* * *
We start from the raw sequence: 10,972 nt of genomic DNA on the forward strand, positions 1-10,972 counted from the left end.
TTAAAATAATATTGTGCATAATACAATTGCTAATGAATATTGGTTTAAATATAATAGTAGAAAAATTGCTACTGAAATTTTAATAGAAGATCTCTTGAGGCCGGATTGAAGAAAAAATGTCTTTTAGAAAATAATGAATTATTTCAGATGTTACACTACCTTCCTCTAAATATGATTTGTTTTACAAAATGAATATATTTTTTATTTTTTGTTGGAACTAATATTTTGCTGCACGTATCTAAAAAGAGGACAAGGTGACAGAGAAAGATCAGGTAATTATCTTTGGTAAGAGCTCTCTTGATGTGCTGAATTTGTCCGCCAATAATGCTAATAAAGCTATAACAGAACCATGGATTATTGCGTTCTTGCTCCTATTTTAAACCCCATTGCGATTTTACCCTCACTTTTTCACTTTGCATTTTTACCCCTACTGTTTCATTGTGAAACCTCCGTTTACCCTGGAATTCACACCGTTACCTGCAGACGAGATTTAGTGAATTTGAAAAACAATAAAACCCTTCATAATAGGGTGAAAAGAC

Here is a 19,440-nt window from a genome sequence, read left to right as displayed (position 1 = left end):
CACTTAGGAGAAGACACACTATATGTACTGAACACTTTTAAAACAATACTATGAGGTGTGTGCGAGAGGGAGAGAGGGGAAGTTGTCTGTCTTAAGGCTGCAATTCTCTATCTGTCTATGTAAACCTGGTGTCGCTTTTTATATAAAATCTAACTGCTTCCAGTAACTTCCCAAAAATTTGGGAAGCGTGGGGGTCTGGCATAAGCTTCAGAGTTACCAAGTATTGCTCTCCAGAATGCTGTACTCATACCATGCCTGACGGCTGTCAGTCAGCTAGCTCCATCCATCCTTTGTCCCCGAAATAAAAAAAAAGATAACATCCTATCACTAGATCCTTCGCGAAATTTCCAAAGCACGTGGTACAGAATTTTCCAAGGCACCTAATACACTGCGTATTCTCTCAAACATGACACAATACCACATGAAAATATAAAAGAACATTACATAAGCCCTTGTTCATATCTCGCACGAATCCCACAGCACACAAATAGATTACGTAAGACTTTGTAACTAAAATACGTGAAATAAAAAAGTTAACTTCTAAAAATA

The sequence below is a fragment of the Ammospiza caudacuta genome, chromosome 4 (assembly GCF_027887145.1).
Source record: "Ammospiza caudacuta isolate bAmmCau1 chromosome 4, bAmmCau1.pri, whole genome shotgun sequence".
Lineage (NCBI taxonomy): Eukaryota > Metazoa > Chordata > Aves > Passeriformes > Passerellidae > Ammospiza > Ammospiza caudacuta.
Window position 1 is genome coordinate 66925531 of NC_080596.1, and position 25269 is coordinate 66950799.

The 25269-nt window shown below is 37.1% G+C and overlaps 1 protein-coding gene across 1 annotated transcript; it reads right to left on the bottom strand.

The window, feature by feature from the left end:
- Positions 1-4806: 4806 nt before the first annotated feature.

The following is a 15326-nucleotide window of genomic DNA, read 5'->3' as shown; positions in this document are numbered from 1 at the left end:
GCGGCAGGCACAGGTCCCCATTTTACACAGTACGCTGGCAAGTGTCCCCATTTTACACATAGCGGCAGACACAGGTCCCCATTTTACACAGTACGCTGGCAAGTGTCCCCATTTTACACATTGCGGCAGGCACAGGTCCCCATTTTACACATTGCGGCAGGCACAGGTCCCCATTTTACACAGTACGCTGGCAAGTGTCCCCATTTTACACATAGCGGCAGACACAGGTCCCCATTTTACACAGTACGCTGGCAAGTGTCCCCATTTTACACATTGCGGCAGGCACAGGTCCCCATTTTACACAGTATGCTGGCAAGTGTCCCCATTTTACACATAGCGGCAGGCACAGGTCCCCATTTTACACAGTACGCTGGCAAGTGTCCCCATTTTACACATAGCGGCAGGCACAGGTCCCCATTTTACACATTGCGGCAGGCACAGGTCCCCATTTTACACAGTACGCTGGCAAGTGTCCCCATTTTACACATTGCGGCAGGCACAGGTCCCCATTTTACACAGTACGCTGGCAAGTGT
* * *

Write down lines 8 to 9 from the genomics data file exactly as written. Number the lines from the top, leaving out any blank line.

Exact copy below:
Window position 1 is genome coordinate 66925531 of NC_080596.1, and position 25269 is coordinate 66950799.

The 25269-nt window shown below is 37.1% G+C and overlaps 1 protein-coding gene across 1 annotated transcript; it reads right to left on the bottom strand.